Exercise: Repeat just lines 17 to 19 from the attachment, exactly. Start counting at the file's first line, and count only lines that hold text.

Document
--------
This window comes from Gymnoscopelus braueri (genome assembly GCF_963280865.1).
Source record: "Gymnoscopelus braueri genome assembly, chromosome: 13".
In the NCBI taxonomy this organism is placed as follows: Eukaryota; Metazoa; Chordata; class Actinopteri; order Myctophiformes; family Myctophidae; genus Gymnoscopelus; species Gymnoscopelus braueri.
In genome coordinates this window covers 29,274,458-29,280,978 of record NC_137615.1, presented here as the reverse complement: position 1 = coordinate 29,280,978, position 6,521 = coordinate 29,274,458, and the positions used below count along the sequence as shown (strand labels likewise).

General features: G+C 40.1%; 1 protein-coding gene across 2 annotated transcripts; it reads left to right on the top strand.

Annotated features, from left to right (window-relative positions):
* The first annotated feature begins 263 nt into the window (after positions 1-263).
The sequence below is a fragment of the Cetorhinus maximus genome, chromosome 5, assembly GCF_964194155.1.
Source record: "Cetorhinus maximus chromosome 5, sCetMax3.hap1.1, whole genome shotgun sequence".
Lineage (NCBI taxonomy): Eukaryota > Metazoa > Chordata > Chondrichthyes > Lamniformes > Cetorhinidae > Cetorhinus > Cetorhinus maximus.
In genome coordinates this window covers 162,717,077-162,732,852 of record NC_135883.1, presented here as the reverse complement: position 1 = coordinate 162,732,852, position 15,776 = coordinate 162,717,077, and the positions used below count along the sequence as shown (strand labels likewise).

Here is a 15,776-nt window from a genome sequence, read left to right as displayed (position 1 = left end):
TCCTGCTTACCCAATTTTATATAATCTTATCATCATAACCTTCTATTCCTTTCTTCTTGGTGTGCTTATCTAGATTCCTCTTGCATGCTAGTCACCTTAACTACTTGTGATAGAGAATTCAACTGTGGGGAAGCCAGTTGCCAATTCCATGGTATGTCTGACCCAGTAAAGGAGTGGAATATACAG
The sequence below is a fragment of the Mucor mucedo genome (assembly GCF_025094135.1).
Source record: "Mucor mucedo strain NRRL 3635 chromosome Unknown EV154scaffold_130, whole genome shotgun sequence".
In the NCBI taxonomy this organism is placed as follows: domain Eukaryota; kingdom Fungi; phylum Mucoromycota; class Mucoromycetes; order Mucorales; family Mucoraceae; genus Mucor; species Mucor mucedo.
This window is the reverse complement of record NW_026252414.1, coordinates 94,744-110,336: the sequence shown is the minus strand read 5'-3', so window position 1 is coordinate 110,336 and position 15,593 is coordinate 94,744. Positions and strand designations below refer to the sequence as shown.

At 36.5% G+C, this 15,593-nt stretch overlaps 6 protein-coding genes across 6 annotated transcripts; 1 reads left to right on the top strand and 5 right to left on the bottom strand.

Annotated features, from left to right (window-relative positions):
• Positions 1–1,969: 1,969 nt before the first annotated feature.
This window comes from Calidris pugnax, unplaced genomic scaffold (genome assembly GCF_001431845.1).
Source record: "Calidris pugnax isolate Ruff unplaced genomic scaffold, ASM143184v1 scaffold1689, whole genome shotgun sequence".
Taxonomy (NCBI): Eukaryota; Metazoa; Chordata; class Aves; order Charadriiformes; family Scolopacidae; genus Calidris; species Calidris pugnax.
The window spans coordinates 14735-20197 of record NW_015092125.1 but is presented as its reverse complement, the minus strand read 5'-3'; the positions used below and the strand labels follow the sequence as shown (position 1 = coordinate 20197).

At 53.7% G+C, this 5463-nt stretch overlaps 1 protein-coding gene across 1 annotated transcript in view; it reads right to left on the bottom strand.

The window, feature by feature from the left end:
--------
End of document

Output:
This window is the reverse complement of record NW_026252414.1, coordinates 94,744-110,336: the sequence shown is the minus strand read 5'-3', so window position 1 is coordinate 110,336 and position 15,593 is coordinate 94,744. Positions and strand designations below refer to the sequence as shown.

At 36.5% G+C, this 15,593-nt stretch overlaps 6 protein-coding genes across 6 annotated transcripts; 1 reads left to right on the top strand and 5 right to left on the bottom strand.

Annotated features, from left to right (window-relative positions):